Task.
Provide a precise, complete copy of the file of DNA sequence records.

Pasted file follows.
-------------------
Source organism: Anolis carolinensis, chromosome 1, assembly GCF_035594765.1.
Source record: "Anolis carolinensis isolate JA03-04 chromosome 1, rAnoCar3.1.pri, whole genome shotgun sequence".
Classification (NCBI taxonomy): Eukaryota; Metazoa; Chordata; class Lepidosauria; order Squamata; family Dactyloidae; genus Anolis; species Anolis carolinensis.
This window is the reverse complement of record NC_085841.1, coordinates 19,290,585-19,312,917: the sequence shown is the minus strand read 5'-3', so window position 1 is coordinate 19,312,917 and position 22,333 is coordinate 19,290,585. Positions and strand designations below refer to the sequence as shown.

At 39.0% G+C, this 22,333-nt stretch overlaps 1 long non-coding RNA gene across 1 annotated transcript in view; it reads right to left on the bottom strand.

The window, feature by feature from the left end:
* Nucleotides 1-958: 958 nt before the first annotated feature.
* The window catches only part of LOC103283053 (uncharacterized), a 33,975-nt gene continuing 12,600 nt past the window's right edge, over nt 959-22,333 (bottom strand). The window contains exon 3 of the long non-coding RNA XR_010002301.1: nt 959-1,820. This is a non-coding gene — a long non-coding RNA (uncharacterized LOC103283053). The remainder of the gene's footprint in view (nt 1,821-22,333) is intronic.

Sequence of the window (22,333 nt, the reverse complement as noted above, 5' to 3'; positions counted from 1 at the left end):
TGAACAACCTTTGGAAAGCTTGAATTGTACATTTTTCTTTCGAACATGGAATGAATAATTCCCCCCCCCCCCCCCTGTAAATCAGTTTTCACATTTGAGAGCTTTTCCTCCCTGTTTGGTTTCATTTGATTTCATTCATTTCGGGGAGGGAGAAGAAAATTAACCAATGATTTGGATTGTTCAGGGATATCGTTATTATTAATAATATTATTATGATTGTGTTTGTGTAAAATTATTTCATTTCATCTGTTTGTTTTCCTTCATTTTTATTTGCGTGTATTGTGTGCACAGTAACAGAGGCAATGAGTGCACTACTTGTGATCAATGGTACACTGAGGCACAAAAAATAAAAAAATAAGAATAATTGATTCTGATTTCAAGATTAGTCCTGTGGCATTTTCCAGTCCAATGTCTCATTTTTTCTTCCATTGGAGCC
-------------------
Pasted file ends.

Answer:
Source organism: Anolis carolinensis, chromosome 1, assembly GCF_035594765.1.
Source record: "Anolis carolinensis isolate JA03-04 chromosome 1, rAnoCar3.1.pri, whole genome shotgun sequence".
Classification (NCBI taxonomy): Eukaryota; Metazoa; Chordata; class Lepidosauria; order Squamata; family Dactyloidae; genus Anolis; species Anolis carolinensis.
This window is the reverse complement of record NC_085841.1, coordinates 19,290,585-19,312,917: the sequence shown is the minus strand read 5'-3', so window position 1 is coordinate 19,312,917 and position 22,333 is coordinate 19,290,585. Positions and strand designations below refer to the sequence as shown.

At 39.0% G+C, this 22,333-nt stretch overlaps 1 long non-coding RNA gene across 1 annotated transcript in view; it reads right to left on the bottom strand.

The window, feature by feature from the left end:
* Nucleotides 1-958: 958 nt before the first annotated feature.
* The window catches only part of LOC103283053 (uncharacterized), a 33,975-nt gene continuing 12,600 nt past the window's right edge, over nt 959-22,333 (bottom strand). The window contains exon 3 of the long non-coding RNA XR_010002301.1: nt 959-1,820. This is a non-coding gene — a long non-coding RNA (uncharacterized LOC103283053). The remainder of the gene's footprint in view (nt 1,821-22,333) is intronic.

Sequence of the window (22,333 nt, the reverse complement as noted above, 5' to 3'; positions counted from 1 at the left end):
TGAACAACCTTTGGAAAGCTTGAATTGTACATTTTTCTTTCGAACATGGAATGAATAATTCCCCCCCCCCCCCCCTGTAAATCAGTTTTCACATTTGAGAGCTTTTCCTCCCTGTTTGGTTTCATTTGATTTCATTCATTTCGGGGAGGGAGAAGAAAATTAACCAATGATTTGGATTGTTCAGGGATATCGTTATTATTAATAATATTATTATGATTGTGTTTGTGTAAAATTATTTCATTTCATCTGTTTGTTTTCCTTCATTTTTATTTGCGTGTATTGTGTGCACAGTAACAGAGGCAATGAGTGCACTACTTGTGATCAATGGTACACTGAGGCACAAAAAATAAAAAAATAAGAATAATTGATTCTGATTTCAAGATTAGTCCTGTGGCATTTTCCAGTCCAATGTCTCATTTTTTCTTCCATTGGAGCC